God has given Water to the World as the Holy sacrament gift and ordered not to tolerate spoiling water, for He has not done it.
In our lifetime – our days filled with perpetual race for all kinds of benefits, wealth, the lifetime of the oil idol and the golden calf, – only belief in Water and devotion to Water, its miracle cure for securing health, for soil fertility, for saving the beautiful all can put the will of God into action!
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Slow-motion collisions of tectonic plates under the ocean drag about three times more water down into the deep Earth than previously believed, according to a seismic study that spans the Mariana Trench.
The observations from the deepest ocean trench in the world have important implications for the global water cycle, researchers say.
“People knew that subduction zones could bring down water, but they didn’t know how much water,” says Chen Cai, who recently completed his doctoral studies at Washington University in St. Louis and is first author of the paper, which appears in Nature. Read more
Scientists have reached a new low in the cooling of liquid water, hitting -45 degrees Celsius (-49 degrees Fahrenheit). That’s way below the usual freezing point, and shows we still have a lot to learn about the physics of this plentiful substance.
In two separate experiments, water was supercooled right down to 230 Kelvin and 227.7 Kelvin, which is -43.15°C (-45.67°F) and -45.45°C (-49.81°F), respectively.
At these kind of extreme temperatures, it’s almost as if water becomes two different types of liquid, the scientists say – fluctuating between two different states in the same way that we might deliberate over a decision. Read more
The International Energy Agency’s World Energy Outlook 2016 found that energy production currently accounts for 10 percent of the world’s total water withdrawals – most of which is used in power plant operations. If current trends continue, hydro and thermal power’s thirst for water will increase even more. This would result in even higher water withdrawals and water consumption (due to water that is withdrawn and lost to evaporation during the thermal power process).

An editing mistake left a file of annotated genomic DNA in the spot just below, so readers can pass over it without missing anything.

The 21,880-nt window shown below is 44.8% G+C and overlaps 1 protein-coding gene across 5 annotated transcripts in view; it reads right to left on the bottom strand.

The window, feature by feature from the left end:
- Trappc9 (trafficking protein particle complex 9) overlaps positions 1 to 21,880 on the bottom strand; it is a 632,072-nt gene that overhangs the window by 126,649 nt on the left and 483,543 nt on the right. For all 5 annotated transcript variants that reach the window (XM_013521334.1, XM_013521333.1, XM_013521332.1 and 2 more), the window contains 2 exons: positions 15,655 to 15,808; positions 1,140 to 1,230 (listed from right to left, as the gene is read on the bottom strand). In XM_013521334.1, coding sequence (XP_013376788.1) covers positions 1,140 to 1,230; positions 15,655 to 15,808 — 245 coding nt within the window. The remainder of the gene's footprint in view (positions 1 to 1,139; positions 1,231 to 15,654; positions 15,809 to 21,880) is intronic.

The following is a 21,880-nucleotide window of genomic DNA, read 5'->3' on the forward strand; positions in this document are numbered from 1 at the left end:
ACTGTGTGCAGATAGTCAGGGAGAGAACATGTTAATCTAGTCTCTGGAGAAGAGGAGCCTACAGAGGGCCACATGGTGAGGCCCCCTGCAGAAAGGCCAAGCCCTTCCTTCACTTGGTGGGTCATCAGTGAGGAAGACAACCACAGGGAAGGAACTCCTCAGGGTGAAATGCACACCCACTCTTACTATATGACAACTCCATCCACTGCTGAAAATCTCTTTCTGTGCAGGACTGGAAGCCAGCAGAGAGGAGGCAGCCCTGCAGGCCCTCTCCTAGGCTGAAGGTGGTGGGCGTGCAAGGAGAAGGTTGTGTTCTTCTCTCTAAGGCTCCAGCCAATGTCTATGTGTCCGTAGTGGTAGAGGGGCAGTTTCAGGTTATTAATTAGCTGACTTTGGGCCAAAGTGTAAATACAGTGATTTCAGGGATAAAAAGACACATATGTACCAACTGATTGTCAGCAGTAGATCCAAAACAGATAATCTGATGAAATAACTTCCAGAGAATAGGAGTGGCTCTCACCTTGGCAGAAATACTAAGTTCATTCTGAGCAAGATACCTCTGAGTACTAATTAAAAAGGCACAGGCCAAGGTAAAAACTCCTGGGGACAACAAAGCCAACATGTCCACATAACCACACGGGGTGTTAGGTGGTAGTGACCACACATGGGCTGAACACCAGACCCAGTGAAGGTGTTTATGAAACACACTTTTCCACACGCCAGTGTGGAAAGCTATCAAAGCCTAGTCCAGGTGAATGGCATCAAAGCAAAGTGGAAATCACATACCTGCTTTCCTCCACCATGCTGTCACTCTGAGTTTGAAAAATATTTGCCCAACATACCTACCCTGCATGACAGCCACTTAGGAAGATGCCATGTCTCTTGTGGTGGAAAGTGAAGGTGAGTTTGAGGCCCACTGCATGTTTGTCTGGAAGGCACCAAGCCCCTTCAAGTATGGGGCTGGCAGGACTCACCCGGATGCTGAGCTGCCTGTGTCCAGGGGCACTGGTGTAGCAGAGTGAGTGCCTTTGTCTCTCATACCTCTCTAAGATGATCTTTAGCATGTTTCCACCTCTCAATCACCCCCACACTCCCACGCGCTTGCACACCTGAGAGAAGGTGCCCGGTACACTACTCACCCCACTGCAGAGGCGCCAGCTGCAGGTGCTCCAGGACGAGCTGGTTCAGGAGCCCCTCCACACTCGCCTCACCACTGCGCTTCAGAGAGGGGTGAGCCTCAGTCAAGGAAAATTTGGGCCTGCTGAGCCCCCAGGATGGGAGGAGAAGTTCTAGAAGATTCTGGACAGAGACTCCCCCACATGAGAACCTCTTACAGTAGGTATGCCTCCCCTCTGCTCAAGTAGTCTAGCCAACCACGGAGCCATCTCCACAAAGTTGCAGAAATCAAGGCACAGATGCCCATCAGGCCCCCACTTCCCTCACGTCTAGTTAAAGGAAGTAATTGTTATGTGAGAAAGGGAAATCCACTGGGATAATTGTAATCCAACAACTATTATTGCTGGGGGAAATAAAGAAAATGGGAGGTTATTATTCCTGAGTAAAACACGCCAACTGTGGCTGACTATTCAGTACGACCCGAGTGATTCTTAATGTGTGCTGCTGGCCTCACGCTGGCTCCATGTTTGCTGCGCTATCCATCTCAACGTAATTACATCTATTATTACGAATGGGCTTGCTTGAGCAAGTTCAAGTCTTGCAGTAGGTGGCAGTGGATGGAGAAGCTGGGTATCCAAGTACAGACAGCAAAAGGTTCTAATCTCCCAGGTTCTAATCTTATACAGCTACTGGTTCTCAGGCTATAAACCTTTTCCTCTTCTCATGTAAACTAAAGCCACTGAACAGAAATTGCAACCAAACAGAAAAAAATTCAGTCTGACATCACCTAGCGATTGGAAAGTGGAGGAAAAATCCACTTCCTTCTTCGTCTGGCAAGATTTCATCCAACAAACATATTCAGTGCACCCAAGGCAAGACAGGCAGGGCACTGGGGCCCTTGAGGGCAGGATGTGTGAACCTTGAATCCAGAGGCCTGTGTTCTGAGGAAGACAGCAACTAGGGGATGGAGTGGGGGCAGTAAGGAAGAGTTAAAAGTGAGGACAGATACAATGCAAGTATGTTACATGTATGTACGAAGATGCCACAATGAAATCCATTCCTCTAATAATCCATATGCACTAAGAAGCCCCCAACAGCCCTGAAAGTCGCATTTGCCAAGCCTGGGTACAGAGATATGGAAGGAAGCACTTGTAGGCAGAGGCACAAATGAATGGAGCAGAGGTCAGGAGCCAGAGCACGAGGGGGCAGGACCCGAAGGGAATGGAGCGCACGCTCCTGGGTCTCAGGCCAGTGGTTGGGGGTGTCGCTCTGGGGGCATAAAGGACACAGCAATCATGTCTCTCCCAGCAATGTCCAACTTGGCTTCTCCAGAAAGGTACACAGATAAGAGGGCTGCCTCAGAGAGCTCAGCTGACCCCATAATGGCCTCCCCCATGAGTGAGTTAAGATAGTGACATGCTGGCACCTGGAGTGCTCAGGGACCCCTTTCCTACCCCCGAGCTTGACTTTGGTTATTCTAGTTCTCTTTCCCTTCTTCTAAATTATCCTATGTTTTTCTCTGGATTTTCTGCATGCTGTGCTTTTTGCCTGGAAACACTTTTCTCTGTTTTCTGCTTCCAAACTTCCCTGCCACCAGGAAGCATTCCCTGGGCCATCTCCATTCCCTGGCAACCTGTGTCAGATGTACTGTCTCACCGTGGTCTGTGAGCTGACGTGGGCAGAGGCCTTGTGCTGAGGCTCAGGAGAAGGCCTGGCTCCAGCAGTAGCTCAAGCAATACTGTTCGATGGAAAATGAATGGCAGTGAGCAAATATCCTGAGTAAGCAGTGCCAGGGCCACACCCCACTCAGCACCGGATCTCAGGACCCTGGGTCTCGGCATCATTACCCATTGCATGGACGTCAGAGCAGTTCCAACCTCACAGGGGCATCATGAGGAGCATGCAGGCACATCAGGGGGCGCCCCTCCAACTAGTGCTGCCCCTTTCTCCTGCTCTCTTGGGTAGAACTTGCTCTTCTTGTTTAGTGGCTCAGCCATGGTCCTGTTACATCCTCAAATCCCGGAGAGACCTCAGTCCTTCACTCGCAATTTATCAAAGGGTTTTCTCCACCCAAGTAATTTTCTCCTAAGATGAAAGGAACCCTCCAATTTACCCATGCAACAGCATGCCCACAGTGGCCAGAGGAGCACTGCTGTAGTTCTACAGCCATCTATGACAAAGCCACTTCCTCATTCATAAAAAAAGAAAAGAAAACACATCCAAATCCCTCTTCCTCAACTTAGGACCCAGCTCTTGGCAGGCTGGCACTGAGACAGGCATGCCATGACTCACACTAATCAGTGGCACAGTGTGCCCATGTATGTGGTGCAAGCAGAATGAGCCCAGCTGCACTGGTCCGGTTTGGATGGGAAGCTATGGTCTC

The more the energy sector depends on water, the more it exposes itself to vulnerabilities. At the same time, climate change is bringing warmer temperatures, increased variability, and increased water scarcity in mid-latitude zones —all which negatively impact the electric power industry. The more the climate warms, the more the power sector will suffer: Experts predict that power production in European thermal plants could drop by 19 percent between 2031 and 2060 due to shut-downs impacted by climate change. Read more
Almost all of the world’s energy generation depends on water in one way or another.
Hydropower and thermoelectric power make up 98 percent of the world’s electricity generation. These two most common forms of power are also the most water-intensive, which makes them extremely vulnerable to drought, competition over water resources and other water shortages.
Hydropower’s dependency on ample water resources is clear. Dams convert falling water—mechanical energy— into electrical energy. Without water, there is no energy source to convert. Such is the case during Kenya’s drought. Read more
Drought in Kenya and neighboring countries became so severe earlier this year that the government of Kenya declared a national disaster. Already, the effects have been devastating: Food production dropped, leaving more than 2.6 million people without access to sufficient food. Some villagers have lost 40 percent of their livestock.
Water stress looms over electricity generation.
Amidst the human tragedy of this drought, an unexpected actor faced shutdowns and economic losses due to water scarcity: the power sector. Almost 70 percent of Kenya’s electricity is generated by two water-dependent sources: hydropower and fossil fuels. According to Business Daily, the drought has caused Kenya’s reserve energy margin—the amount of energy needed to meet peak demands— to drop to 4.4 percent, far lower than the recommended 15 percent needed to minimize risk of blackouts. Read more